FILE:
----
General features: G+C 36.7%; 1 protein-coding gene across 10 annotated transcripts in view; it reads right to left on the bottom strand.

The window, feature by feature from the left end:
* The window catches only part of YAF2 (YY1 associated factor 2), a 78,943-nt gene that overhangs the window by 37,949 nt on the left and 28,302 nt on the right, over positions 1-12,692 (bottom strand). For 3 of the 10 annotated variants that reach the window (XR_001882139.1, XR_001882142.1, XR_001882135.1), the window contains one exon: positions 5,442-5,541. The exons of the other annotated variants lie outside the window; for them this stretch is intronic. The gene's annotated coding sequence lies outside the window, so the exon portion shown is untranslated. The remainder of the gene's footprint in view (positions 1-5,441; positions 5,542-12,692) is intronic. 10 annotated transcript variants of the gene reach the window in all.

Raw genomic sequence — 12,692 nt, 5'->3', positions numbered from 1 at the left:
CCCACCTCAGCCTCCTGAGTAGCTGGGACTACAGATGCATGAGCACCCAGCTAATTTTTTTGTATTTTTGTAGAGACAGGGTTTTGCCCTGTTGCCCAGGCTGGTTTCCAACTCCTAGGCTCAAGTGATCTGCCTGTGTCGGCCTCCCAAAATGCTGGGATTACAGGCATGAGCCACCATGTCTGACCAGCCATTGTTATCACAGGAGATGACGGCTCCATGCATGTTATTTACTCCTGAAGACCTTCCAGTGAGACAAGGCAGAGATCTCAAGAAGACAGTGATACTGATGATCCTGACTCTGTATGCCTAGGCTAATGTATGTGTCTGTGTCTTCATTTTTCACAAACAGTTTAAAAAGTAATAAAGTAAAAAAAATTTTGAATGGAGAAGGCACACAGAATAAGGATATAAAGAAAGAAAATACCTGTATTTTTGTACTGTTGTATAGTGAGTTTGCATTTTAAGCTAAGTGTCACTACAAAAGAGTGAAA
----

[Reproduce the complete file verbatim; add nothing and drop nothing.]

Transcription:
General features: G+C 36.7%; 1 protein-coding gene across 10 annotated transcripts in view; it reads right to left on the bottom strand.

The window, feature by feature from the left end:
* The window catches only part of YAF2 (YY1 associated factor 2), a 78,943-nt gene that overhangs the window by 37,949 nt on the left and 28,302 nt on the right, over positions 1-12,692 (bottom strand). For 3 of the 10 annotated variants that reach the window (XR_001882139.1, XR_001882142.1, XR_001882135.1), the window contains one exon: positions 5,442-5,541. The exons of the other annotated variants lie outside the window; for them this stretch is intronic. The gene's annotated coding sequence lies outside the window, so the exon portion shown is untranslated. The remainder of the gene's footprint in view (positions 1-5,441; positions 5,542-12,692) is intronic. 10 annotated transcript variants of the gene reach the window in all.

Raw genomic sequence — 12,692 nt, 5'->3', positions numbered from 1 at the left:
CCCACCTCAGCCTCCTGAGTAGCTGGGACTACAGATGCATGAGCACCCAGCTAATTTTTTTGTATTTTTGTAGAGACAGGGTTTTGCCCTGTTGCCCAGGCTGGTTTCCAACTCCTAGGCTCAAGTGATCTGCCTGTGTCGGCCTCCCAAAATGCTGGGATTACAGGCATGAGCCACCATGTCTGACCAGCCATTGTTATCACAGGAGATGACGGCTCCATGCATGTTATTTACTCCTGAAGACCTTCCAGTGAGACAAGGCAGAGATCTCAAGAAGACAGTGATACTGATGATCCTGACTCTGTATGCCTAGGCTAATGTATGTGTCTGTGTCTTCATTTTTCACAAACAGTTTAAAAAGTAATAAAGTAAAAAAAATTTTGAATGGAGAAGGCACACAGAATAAGGATATAAAGAAAGAAAATACCTGTATTTTTGTACTGTTGTATAGTGAGTTTGCATTTTAAGCTAAGTGTCACTACAAAAGAGTGAAA